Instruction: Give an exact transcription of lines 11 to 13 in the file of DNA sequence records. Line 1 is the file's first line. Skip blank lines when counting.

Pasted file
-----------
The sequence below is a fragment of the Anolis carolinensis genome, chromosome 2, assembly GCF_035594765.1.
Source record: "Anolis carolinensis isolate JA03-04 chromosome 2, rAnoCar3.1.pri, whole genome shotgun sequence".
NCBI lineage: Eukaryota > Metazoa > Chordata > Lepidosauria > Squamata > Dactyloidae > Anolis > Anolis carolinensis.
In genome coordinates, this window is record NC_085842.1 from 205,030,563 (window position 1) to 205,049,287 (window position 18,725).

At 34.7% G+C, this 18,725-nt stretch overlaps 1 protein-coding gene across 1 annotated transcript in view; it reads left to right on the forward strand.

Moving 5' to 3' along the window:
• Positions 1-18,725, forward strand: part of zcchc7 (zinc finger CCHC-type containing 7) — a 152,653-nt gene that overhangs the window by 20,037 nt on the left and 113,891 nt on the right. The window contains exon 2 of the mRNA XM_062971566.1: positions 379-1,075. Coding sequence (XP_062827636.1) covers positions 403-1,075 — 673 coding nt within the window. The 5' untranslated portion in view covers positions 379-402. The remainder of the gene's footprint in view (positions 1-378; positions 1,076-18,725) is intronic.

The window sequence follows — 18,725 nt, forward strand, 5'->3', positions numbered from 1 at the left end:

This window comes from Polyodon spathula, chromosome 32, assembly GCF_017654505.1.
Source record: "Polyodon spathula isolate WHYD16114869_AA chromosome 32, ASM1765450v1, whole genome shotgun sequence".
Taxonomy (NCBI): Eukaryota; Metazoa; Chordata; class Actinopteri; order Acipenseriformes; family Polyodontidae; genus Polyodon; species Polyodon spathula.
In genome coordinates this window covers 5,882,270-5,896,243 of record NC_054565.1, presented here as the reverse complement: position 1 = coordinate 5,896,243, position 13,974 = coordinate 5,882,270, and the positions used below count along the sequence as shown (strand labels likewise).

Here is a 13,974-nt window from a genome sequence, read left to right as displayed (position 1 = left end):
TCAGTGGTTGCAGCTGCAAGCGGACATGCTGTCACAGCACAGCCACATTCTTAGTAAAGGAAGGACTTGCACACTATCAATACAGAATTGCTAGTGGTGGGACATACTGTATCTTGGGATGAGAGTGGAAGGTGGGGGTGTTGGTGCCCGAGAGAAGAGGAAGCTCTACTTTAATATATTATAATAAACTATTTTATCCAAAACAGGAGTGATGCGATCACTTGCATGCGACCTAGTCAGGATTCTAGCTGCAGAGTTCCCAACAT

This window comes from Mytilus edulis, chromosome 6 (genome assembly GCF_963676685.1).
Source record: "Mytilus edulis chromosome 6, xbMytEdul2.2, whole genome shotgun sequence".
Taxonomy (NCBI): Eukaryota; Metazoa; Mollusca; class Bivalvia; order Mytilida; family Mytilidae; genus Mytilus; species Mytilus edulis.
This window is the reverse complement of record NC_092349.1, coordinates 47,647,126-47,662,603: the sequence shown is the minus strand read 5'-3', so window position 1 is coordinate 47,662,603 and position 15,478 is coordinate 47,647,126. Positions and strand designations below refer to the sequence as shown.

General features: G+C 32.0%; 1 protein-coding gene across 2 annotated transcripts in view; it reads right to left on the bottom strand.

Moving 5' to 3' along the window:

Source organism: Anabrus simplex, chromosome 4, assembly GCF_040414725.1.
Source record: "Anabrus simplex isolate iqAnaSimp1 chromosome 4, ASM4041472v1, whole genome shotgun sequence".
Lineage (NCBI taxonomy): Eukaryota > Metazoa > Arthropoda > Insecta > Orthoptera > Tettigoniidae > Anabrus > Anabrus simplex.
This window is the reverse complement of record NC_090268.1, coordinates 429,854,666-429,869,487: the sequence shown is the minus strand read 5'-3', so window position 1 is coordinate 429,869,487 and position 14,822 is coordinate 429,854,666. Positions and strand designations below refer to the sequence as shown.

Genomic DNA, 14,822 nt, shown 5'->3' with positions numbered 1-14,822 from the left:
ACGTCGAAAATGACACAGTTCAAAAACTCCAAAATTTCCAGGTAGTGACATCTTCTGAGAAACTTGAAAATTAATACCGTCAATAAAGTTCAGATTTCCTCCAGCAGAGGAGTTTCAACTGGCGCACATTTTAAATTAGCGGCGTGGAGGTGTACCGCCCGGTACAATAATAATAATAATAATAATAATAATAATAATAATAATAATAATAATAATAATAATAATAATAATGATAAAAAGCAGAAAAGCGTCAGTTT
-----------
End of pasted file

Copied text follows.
Taxonomy (NCBI): Eukaryota; Metazoa; Chordata; class Actinopteri; order Acipenseriformes; family Polyodontidae; genus Polyodon; species Polyodon spathula.
In genome coordinates this window covers 5,882,270-5,896,243 of record NC_054565.1, presented here as the reverse complement: position 1 = coordinate 5,896,243, position 13,974 = coordinate 5,882,270, and the positions used below count along the sequence as shown (strand labels likewise).

Here is a 13,974-nt window from a genome sequence, read left to right as displayed (position 1 = left end):